Originally issued as two seperate albums, Truth and Beck-Ola are brought together here on one CD. Truth is the debut album by Jeff Beck, released in 1968 in the United Kingdom on Columbia Records and in the United States on Epic Records. It introduced the talents of his backing band The Jeff Beck Group, specifically Rod Stewart and Ronnie Wood, to a larger audience, and peaked at number 15 on the Billboard 200. Beck-Ola is the second album by Jeff Beck, released in 1969 in the United Kingdom on Columbia Records and in the United States on Epic Records. It peaked at No. 15 on the Billboard 200, and at No. 39 on the British album chart. The album’s title puns on the name of the Rock-Ola jukebox company.
When it was originally released in June 1969, Beck-Ola, the Jeff Beck Group's second album, featured a famous sleeve note on its back cover: "Today, with all the hard competition in the music business, it's almost impossible to come up with anything totally original. So we haven't. However, this disc was made with the accent on heavy music. So sit back and listen and try and decide if you can find a small place in your heads for it."…
Truth (1968) was the first full-length album by Jeff Beck and his backing group. Enjoying strong reviews upon its release, Truth is now widely regarded as one of the first heavy metal albums, due to its blending of hard rock and blues.
Beck-Ola (Cosa Nostra) was the second full-length LP by Jeff Beck and his backing group, released in 1969. It was released in the U.S. on Epic and in the U.K. on EMI/Columbia.
"If the voice don't say it, the guitar will play it," raps Saffron on "Pork-U-Pine," the third track on Jeff Beck's minimally titled Jeff. And he does. Beck teams with producer Andy Wright, the man responsible for his more complete immersion into electronic backdrops on his last outing, You Had It Coming. This time the transition is complete. Beck used electronica first on Who Else!, moved a little more into the fire on You Had It Coming, and here merges his full-on Beck-Ola guitar heaviness with the sounds of contemporary spazz-out big beats and noise. Beck and Wright employ Apollo 440 on "Grease Monkey"…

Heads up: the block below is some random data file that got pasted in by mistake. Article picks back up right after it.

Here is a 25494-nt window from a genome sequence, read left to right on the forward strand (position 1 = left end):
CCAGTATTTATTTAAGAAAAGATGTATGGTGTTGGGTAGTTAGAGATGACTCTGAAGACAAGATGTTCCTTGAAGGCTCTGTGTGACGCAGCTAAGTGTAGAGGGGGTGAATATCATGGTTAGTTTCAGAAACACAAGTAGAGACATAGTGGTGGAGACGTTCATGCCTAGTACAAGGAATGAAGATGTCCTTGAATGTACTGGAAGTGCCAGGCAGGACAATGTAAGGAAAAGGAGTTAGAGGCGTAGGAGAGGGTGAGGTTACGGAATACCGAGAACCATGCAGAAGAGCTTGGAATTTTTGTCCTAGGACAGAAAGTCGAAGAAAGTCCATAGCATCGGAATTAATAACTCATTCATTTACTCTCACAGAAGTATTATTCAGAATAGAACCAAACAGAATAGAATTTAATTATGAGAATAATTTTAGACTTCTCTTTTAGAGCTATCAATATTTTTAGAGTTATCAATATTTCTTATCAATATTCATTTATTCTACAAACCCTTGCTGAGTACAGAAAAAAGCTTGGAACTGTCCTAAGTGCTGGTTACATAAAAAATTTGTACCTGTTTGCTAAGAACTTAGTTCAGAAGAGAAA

Blow by Blow typifies Jeff Beck's wonderfully unpredictable career. Released in 1975, Beck's fifth effort as a leader and first instrumental album was a marked departure from its more rock-based predecessors. Only composer/keyboardist Max Middleton returned from Beck's previous lineups. To Beck's credit, Blow by Blow features a tremendous supporting cast. Middleton's tasteful use of the Fender Rhodes, clavinet, and analog synthesizers leaves a soulful imprint. Drummer Richard Bailey is in equal measure supportive and propulsive as he deftly combines elements of jazz and funk with contemporary mixed meters. Much of the album's success is also attributable to the excellent material, which includes Middleton's two originals and two collaborations with Beck, a clever arrangement of Lennon and McCartney's "She's a Woman," and two originals by Stevie Wonder. George Martin's ingenious production and string arrangements rival his greatest work. Beck's versatile soloing and diverse tones are clearly the album's focus, and he proves to be an adept rhythm player.
Crazy Legs is a studio album by Jeff Beck and the Big Town Playboys, released on 29 June 1993. The recording is an album of Gene Vincent songs. The album is considered to be a tribute to Gene Vincent and His Blue Caps, and in particular to Vincent's early guitarist Cliff Gallup, whom Beck recognized as his biggest influence.
Released in 1976, Jeff Beck's Wired contains some of the best jazz-rock fusion of the period. Wired is generally more muscular, albeit less-unique than its predecessor, Blow by Blow. Joining keyboardist Max Middleton, drummer Richard Bailey, and producer George Martin from the Blow by Blow sessions are drummer Narada Michael Walden, bassist Wilbur Bascomb, and keyboardist Jan Hammer. Beck contributed no original material to Wired, instead relying on the considerable talents of his supporting cast. Perhaps this explains why Wired is not as cohesive as Blow by Blow, seemingly more assembled from component parts. Walden's powerful drumming propels much of Wired, particularly Middleton's explosive opener, "Led Boots," where Beck erupts into a stunning solo of volcanic intensity. Walden also contributes four compositions, including the funk-infused "Come Dancing," which adds an unnamed horn section. While Walden's "Sophie" is overly long and marred by Hammer's arena rock clichés, his "Play With Me" is spirited and Hammer's soloing more melodic.